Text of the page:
We'd been waiting 6 long weeks for the final results of our amniocentesis. I called Monday to see how it was going and if they new when we could expect results. Our genetic counselor called the lab and they said they were hoping for Friday. I was so happy to have an accurate estimate from them but Friday is really the worst day. I'm off work now due to several things putting me at high-risk for preterm labor so I was glad that I could be at home when I got the call. My husband had to work 10am-8pm that day though and doesn't have the type of job where he can take a break to talk for a minute. Any other day he could have come home, if necessary, but he was firing an employee that day and wouldn't be able to. We talked about what he wanted. We both wanted him to know before I told my parents (who live across town). Originally we thought that I would just have to wait until he got home after 8 to tell him. He called me as soon as he got to work and had decided that he would call around 5 and he would just have to handle the news at work for the rest of his shift. I asked him over and over if he was sure. My trooper of a husband was sure.
I got the call at 12:45. The genetic counselor said that it looks like what they expected. Our little baby girl does have congenital myotonic dystrophy. We were waiting for the number of repeats of the mutated gene to give us an idea of how bad it was. The congenital form or myotonic dystrophy starts at 1000 repeats. She has a range (depending on the cells being tested I guess) of 1000-2000 with most falling into the 1500s. The thing about myotonic dystrophy is that it is such a variable disease that we can't really predict how affected she will be. I visit the Myotonic Dystrophy Community website and look at other people's stories and their repeat numbers and try to get an idea of what to expect. Kid's born within her range seem to spend anywhere from 2-7 months in the hospital after they are born. They seem to always require ventilators and feeding tubes for the time they spend in the hospital (if not longer). They are floppy babies. They are delayed in developmental milestones and are usually mentally delayed as well. And these are the stories of children who have survived. I read somewhere, once upon a time, that 40-50% of children born with this don't survive the first month of life. The rest I can deal with, but the thought of possibly losing her or having to make a decision as to whether to keep her on life support and for how long? I hope it doesn't come to that, because I don't know what I'll do.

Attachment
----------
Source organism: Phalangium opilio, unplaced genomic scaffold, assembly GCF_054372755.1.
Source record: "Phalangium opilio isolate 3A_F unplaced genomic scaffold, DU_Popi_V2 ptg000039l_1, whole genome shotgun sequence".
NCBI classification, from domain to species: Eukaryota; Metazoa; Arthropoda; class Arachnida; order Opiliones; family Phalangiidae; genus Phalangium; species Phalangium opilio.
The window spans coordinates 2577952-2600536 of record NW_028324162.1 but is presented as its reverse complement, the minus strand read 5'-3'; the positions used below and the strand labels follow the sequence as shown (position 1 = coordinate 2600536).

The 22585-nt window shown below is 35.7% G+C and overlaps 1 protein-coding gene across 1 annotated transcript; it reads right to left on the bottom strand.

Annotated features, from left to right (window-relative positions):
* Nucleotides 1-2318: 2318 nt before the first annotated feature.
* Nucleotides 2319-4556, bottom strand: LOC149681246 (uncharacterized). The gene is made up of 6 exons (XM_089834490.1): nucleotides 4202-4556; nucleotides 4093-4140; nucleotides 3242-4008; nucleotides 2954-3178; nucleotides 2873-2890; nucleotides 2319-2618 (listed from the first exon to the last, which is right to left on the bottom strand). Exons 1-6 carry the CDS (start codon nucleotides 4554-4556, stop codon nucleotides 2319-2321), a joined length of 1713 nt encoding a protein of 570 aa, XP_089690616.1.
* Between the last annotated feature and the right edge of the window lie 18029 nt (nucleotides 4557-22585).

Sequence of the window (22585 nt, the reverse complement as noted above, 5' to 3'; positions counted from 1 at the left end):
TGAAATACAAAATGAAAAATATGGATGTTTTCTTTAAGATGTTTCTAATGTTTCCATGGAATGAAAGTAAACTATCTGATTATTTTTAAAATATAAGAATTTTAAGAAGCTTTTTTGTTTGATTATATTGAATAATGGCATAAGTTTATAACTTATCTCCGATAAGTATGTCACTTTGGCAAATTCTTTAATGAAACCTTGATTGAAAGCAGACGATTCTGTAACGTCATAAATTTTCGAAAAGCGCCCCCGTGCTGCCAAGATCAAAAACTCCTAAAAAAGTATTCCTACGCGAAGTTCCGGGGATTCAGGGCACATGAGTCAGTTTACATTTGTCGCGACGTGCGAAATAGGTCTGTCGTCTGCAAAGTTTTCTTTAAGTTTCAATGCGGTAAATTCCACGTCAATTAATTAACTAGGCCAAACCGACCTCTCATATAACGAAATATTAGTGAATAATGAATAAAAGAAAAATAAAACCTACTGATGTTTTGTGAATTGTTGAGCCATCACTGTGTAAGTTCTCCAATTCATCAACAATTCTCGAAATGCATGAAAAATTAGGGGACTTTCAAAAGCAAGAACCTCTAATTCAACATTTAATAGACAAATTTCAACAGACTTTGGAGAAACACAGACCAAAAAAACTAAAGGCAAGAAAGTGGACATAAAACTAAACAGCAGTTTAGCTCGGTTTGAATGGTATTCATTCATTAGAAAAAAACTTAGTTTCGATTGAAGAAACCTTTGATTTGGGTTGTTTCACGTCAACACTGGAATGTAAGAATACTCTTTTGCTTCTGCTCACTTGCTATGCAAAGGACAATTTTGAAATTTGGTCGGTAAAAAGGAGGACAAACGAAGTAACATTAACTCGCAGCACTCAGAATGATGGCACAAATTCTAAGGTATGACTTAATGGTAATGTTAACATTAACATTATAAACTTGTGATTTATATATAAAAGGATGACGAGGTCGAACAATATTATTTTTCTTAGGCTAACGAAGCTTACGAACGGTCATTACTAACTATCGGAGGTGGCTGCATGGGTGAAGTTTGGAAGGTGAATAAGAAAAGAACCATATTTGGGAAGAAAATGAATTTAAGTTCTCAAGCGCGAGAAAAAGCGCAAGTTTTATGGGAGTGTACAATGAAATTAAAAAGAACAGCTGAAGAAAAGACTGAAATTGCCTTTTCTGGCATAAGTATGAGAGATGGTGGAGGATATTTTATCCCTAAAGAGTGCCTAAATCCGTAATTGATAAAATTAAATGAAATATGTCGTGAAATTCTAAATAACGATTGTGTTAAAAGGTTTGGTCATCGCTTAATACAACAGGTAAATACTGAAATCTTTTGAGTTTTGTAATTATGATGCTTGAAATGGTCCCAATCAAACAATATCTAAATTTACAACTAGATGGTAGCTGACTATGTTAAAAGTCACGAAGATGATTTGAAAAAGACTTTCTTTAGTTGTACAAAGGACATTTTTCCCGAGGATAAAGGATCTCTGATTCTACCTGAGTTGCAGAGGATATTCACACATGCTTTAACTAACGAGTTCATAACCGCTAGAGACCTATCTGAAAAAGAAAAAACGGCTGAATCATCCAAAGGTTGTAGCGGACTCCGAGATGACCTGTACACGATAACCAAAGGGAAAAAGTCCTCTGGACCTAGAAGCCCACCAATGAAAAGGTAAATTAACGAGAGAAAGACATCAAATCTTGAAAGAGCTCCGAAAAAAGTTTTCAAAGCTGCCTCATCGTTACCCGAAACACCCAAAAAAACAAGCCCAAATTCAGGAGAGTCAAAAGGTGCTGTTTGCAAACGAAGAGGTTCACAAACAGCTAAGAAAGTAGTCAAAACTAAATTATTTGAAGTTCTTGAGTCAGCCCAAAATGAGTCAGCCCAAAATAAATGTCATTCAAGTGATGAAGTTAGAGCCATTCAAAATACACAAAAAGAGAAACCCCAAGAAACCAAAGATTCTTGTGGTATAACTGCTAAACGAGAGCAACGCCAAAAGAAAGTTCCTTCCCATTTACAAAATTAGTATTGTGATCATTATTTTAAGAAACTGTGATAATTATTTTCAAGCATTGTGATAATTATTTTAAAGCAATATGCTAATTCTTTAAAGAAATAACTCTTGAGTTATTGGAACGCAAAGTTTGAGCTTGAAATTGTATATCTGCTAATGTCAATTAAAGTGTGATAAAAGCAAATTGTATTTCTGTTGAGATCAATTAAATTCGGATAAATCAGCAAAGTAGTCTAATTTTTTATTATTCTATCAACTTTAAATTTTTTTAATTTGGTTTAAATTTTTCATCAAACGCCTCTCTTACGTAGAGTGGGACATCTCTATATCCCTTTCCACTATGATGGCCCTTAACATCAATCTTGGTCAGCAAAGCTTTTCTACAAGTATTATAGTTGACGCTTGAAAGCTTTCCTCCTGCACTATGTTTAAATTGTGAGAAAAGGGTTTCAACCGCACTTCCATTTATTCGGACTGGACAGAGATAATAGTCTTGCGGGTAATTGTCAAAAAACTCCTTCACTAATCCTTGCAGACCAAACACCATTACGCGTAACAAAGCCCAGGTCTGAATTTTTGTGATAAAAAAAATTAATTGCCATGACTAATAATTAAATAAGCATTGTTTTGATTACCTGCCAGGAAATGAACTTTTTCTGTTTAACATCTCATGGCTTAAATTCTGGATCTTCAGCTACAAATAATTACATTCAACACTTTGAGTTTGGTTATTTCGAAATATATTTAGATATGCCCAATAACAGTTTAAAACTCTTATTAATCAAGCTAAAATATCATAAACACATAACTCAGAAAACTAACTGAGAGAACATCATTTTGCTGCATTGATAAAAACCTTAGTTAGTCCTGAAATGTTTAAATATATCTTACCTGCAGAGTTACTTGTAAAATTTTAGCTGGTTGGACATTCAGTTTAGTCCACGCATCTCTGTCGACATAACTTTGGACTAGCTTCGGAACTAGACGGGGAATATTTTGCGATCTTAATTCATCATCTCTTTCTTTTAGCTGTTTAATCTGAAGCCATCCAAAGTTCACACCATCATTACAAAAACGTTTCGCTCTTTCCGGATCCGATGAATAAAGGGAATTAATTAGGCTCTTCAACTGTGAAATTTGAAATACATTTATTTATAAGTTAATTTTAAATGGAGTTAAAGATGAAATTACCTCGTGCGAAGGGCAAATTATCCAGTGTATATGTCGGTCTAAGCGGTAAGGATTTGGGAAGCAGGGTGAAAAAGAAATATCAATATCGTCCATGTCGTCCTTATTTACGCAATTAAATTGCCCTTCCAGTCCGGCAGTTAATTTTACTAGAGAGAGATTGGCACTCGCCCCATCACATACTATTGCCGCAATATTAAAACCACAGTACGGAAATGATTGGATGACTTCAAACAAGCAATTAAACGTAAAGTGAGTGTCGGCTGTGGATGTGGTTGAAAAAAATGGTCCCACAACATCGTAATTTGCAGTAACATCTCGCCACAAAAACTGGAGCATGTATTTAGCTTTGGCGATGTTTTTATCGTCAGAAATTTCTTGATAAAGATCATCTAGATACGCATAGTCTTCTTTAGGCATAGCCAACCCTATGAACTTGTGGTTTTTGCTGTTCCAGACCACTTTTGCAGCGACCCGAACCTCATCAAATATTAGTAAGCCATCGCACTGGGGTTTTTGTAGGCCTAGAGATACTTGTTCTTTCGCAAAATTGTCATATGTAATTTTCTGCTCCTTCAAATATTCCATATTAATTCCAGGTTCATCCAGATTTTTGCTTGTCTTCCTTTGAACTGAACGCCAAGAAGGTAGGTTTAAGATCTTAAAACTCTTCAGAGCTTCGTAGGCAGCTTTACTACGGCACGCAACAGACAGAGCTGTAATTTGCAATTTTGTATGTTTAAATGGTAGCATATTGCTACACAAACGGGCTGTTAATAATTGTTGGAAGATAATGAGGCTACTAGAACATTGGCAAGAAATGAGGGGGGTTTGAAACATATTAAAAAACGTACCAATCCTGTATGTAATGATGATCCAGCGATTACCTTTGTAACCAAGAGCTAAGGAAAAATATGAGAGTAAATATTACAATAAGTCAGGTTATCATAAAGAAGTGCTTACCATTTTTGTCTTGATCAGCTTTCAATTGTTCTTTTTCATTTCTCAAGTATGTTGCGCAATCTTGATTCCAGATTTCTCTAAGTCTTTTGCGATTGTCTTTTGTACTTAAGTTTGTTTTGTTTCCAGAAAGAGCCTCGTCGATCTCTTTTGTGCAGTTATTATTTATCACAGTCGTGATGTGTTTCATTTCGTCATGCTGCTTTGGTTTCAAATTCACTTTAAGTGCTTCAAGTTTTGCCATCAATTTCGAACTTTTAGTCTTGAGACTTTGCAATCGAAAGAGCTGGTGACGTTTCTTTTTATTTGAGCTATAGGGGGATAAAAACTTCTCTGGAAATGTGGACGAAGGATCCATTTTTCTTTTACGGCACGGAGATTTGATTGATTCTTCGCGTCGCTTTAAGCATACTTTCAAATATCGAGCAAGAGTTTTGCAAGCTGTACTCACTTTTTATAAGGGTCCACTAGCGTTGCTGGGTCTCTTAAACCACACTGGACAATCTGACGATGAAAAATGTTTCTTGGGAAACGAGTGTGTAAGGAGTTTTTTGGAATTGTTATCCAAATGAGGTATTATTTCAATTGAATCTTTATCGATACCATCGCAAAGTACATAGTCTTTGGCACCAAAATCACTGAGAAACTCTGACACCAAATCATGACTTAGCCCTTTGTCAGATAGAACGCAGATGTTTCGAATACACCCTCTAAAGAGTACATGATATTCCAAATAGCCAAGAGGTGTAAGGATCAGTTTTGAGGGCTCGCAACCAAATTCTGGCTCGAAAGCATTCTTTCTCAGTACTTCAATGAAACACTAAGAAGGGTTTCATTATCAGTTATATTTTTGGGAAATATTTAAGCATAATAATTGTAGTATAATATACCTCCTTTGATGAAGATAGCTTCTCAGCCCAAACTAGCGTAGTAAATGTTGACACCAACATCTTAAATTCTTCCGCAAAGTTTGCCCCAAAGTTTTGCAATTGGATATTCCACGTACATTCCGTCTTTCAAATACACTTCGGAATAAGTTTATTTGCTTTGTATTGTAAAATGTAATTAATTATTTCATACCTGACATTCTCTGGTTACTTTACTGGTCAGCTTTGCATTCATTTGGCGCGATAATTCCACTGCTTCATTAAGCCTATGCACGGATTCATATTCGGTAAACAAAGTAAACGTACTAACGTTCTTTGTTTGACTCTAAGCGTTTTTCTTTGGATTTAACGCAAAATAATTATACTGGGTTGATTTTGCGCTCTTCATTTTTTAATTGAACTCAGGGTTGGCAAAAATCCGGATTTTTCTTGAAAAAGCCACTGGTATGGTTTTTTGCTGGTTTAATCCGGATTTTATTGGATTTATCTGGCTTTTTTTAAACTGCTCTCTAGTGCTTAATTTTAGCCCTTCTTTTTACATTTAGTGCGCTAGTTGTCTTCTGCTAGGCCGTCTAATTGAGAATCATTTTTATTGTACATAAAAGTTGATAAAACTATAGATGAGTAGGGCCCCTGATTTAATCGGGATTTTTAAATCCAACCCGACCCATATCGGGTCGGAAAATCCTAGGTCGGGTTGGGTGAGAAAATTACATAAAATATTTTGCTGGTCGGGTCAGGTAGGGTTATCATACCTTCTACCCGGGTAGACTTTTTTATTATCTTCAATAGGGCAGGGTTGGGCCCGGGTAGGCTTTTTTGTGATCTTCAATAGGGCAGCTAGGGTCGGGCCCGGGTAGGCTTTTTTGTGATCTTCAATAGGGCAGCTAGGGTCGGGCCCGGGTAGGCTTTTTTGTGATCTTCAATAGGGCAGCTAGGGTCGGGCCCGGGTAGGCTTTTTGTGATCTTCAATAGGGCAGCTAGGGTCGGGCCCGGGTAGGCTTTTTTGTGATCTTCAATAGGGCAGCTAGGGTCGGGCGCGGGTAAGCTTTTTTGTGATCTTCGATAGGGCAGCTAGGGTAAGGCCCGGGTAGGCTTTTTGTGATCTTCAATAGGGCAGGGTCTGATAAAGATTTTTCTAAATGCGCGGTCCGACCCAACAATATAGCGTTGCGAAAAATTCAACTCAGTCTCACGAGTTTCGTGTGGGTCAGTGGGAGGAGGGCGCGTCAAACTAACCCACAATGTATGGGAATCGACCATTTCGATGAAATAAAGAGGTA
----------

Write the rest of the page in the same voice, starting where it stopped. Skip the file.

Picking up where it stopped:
So, I could cry at any second of the day now if I allow myself to think about it. A person can really torture themselves under these circumstances. All the things that run through your mind. I probably won't be able to hold her when she's born. Maybe not even see her until she's stabilized. I don't want to go home at night without my baby. Hell, even the fact that she will probably never get to wear her coming home outfit (which I had picked out before I even knew she was a girl) because she'll be too big for it by the time she comes home. Obviously that last one is silly, but it's just another one of those crazy things that can make you burst into tears.
I do have moments though, where I think "We'll be fine." As depressed as this post sounds, I am not devastated. Her repeats could have been a lot higher. We still don't really know what she'll be like. The only thing we know for sure is that she has club feet and is one hell of a kicker.
My mom told me what my dad said when all these complications came up that was really sweet. He said "This baby is just going to need a lot of extra love, and there's no better person to give it to her than lboers." I am going to try to always keep this in the back of my head when times get tough.
Anyway, I've said it before but I did not want to officially belong to this group, but I can't imagine a stronger, braver group of ladies to be associated with. Thanks for all your support thus far and thank you in advance for all the support you will give me in the future.